When I first started teaching in the school district I currently teach in, wrestling ruled the community. If you were a wrestler, you were given preferential treatment: the budget for the wrestling program may not have looked like much but the club funds were unlimited and greater than all the other sports’ budgets combined. Football was pretty important and was only second to wrestling.
Well, after an incident here and there, wrestling’s stature declined to a more rational level. Football’s though rose. As we went through the Bush W years, prep football in my town and at my school become the end all be all program. They could do no wrong. Although the football program has progressed all the way to the finals in their respective HS division more than once in the past 10 years their progress that far may have happened once, less than a handful playoff wins past the first round have occurred and the past few years, the loses have exceeded the wins. This year only one varsity win against a JV team. Instead of stepping back and saying the money spent on promoting this sport could outfit all of our HS students with their own laptop, classrooms with up-to-date technology–perhaps the typewriter can go. . . – and we can actually quit teaching 21st Century skills as if the 21st century is coming but hasn’t arrived yet.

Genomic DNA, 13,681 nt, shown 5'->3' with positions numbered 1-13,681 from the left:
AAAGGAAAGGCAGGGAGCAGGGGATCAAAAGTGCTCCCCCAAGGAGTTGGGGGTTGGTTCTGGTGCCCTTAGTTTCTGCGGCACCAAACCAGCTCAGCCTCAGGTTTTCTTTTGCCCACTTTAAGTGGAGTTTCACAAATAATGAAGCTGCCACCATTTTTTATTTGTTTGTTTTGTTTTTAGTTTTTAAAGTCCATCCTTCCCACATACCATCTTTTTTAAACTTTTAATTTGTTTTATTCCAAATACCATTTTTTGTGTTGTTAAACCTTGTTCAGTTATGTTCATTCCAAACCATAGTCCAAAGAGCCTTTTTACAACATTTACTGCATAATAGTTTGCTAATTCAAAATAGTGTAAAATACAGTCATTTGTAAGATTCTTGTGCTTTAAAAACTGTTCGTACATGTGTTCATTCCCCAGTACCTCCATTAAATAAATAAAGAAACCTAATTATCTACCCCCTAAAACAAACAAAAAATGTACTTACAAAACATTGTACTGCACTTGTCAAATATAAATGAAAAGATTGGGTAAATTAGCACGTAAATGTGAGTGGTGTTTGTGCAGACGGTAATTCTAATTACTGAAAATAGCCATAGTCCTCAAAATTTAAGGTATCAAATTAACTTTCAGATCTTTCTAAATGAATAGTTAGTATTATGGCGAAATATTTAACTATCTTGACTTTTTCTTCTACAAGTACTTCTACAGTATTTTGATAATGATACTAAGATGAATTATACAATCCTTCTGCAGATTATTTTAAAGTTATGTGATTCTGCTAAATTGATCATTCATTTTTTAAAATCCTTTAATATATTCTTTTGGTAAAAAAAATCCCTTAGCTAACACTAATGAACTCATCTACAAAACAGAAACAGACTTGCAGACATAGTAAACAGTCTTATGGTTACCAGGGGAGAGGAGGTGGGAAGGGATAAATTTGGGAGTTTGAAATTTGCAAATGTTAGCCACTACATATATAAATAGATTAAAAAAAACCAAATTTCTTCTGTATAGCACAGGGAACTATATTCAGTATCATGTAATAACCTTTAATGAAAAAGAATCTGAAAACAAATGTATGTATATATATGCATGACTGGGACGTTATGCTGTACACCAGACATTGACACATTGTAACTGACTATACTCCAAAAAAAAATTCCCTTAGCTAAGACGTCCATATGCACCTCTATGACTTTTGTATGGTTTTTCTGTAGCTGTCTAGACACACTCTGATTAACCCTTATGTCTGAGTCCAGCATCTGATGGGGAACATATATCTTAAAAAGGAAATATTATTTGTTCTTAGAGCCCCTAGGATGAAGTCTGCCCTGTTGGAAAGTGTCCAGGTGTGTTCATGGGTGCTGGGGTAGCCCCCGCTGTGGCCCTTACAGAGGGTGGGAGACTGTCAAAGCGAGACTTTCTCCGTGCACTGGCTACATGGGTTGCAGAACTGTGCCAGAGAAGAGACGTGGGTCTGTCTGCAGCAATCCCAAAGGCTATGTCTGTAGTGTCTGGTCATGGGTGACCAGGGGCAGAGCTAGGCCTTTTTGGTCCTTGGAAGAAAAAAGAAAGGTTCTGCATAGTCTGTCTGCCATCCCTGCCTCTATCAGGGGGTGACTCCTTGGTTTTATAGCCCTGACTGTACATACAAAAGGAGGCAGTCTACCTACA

There is that irony I see that as the emphasis of sports increases, the winning of games decreases. As the number of participants decreases, the amount of money spent increases. Just think if we did that with academics? Then testing might make sense.